But, to me, those are not the biggest impacts for 2010.

The real impact: competition at important positions and a sense of direction for the entire franchise. The Jays will have a ton of competition at SP, RP, and 1B, making players earn their starts or appearances instead of feeling entitled to them. This will bring out some gems and will weed out the lazy guys, something the Jays have had issues with. Even Snider was told he’d have to earn the spot to get playing time ahead of Bautista. All this equals motivation to perform. Those who do well will play, those who don’t will not. That was Accardo‘s beef last season. He performed as well as Frasor and Downs, but spent the majority of the year in AAA, it just didn’t make sense. As for the direction, the Jays know they’re young, that there will be struggles, and that they’re building something. More importantly, they now get the feeling that they’re building something great and that the GM has a grip on what it’s going to take for them to win. Players don’t want to play for an endless losing team, season after season. they want to build and become an important part of a winning squad. That’s what Alex Anthopoulos has brought to the clubhouse, a sense of direction that was dearly lacking under JP Ricciardi.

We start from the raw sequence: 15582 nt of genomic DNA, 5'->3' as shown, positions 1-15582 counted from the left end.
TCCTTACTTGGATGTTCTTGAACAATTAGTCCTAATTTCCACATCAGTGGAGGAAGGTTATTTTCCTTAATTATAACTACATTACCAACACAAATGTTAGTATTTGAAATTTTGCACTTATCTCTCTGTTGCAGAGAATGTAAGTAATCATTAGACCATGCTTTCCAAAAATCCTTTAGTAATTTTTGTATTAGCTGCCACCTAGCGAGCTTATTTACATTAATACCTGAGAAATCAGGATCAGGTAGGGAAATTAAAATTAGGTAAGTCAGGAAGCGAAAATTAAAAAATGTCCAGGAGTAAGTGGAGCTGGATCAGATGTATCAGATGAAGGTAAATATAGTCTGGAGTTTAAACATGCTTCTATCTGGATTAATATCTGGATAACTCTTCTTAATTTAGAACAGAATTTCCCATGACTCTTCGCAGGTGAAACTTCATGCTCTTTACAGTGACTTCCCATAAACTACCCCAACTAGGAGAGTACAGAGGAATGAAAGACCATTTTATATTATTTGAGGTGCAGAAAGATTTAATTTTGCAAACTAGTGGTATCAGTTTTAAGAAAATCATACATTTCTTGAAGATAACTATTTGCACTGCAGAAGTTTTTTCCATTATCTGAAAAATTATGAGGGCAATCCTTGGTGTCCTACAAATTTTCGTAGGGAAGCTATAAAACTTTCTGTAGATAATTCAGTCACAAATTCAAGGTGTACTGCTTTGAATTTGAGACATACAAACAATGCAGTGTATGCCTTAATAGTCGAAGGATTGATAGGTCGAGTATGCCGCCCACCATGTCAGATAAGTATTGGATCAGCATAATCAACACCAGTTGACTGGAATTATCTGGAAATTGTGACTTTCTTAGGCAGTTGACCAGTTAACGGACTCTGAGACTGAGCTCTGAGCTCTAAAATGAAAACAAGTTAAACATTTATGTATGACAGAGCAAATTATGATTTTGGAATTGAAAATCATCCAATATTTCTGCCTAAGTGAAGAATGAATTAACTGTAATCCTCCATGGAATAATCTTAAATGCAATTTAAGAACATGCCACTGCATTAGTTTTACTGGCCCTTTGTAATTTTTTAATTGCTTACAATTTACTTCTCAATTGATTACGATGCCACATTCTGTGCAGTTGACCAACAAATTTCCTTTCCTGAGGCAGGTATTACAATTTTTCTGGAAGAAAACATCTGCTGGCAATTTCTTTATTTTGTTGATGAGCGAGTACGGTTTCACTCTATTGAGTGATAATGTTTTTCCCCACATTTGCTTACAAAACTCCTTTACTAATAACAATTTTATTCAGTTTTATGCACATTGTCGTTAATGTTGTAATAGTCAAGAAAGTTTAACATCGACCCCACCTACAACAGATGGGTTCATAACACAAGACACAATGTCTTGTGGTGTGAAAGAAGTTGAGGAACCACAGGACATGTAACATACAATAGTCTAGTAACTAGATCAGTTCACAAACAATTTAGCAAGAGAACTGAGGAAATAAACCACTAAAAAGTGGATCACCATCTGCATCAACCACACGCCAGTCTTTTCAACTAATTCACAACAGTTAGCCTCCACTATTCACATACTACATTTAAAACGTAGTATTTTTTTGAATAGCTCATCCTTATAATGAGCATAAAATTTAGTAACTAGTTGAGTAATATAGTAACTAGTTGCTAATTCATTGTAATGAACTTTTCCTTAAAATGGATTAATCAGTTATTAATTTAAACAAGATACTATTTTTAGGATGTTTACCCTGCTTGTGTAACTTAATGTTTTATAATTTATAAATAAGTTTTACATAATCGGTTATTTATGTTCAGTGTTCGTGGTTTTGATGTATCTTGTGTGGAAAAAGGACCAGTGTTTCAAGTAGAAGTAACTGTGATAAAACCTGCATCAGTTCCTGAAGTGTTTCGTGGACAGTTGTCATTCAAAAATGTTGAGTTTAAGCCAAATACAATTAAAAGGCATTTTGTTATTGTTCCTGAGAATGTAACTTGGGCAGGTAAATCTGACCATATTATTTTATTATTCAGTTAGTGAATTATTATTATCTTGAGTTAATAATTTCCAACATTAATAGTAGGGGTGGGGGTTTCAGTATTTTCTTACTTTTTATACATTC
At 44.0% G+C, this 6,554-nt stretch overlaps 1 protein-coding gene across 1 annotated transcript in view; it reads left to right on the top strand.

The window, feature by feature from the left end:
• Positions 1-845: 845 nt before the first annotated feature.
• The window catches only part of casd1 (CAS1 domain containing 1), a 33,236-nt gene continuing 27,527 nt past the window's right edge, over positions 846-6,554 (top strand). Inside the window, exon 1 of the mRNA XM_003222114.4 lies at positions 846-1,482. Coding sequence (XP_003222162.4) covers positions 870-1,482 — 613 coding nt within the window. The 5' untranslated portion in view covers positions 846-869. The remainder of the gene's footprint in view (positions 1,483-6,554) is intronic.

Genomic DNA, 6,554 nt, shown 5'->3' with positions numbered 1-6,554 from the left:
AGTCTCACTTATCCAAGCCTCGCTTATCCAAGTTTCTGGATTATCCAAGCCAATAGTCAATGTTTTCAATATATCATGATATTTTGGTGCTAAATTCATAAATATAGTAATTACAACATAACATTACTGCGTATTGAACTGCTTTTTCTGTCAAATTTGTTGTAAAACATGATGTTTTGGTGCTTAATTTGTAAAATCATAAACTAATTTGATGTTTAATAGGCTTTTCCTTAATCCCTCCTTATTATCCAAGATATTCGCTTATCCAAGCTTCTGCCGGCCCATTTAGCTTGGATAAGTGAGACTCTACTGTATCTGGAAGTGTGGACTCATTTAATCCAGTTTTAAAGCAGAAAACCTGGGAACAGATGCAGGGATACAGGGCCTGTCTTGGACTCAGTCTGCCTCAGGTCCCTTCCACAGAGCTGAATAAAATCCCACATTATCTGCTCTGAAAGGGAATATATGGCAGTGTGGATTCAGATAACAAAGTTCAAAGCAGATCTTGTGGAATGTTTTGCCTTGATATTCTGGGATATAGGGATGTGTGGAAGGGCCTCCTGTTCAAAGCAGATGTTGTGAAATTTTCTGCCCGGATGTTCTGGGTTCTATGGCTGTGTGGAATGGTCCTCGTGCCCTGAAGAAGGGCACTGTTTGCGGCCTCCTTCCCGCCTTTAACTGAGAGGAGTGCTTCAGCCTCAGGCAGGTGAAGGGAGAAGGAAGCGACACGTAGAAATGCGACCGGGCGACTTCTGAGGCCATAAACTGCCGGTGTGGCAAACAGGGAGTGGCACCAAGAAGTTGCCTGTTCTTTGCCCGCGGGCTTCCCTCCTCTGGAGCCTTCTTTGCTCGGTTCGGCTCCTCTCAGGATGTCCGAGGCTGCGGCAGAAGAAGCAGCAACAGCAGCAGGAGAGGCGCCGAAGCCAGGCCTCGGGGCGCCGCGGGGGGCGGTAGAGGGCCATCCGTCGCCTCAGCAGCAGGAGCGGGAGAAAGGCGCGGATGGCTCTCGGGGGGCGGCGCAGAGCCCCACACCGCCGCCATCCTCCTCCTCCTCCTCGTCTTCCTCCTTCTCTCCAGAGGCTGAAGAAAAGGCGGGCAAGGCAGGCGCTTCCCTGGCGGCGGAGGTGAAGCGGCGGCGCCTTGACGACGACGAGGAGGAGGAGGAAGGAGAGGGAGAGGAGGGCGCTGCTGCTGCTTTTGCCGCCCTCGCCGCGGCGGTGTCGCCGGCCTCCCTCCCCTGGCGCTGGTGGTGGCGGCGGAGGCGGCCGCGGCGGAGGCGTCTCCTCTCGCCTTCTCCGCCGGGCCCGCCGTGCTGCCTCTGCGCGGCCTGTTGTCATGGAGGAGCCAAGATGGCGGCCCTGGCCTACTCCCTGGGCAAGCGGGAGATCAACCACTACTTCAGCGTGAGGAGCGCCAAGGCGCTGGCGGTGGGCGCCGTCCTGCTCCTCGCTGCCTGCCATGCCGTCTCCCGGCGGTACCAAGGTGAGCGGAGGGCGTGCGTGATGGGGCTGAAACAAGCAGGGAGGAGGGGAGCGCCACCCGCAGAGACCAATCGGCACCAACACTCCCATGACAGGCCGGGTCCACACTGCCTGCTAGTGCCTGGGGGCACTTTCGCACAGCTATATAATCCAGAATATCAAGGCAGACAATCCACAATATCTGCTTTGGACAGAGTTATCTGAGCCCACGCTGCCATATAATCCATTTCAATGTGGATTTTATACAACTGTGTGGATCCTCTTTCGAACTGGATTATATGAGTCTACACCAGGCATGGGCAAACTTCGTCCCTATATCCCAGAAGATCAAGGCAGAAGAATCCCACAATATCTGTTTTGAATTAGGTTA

Knowing that the Jays are young and talented, and that the players will be playing with zero pressure, I’d place the Jays wins somewhere between 74 to 81 in 2010. That’s my opinion based on the information we currently have. Having said that, it will still put the Jays last in the AL East, but not for long, as I expect the core of Snider-Hill-Lind-Wallace to terrorize opposing pitchers in 2011 and beyond!!

From Scotty D

“Hi Mat,

Unrelated to Aroldis, but I was looking at next year’s Jays:

With the doom-and-gloom that lies over the 2010 season, I thought I’d take a look at what we can honestly expect from the 2010 Blue Jays. Using each players’ best WAR from the last 3 seasons (Because it’s available, and fairly encompassing) here’s what your 2010 Blue Jays should look like:

Player WAR (Year)
Bautista 1.9 (09)
Gonzalez 2.4 (07)
Lind 3.7 (09)
Hill 4.2 (09)
Snider 1 (CHONE Projection)
Wells 1.3 (08)
Encarnacion 2 (08)
Overbay 2 (09)
Buck 0.9 (09)

McDonald 0 (09)
McCoy 0.9 (CHONE)
Chavez 0.2 (09)
Gathright 1.1 (07)

Marcum 2 (08)
Romero 2.7 (09)
Rzepczynski 1.1 (09)
Morrow 0.2 (09)-CHONE projects 1.6
Cecil 0.4 (09)

Frasor 1.4 (09)
Downs 1 (09)
Richmond 0.8 (09)
Carlson 0.7 (08)
Accardo 1.5 (07)
Tallett 1.7 (09)
Camp 0.7 (09)

Overall, based on recently achieved stats, the 2010 Blue Jays project 35.8 wins (American League AVG is 33.6). This precludes any improvement from the young pitching staff. It is reasonable to assume with this collection of players that we could finish at or around .500.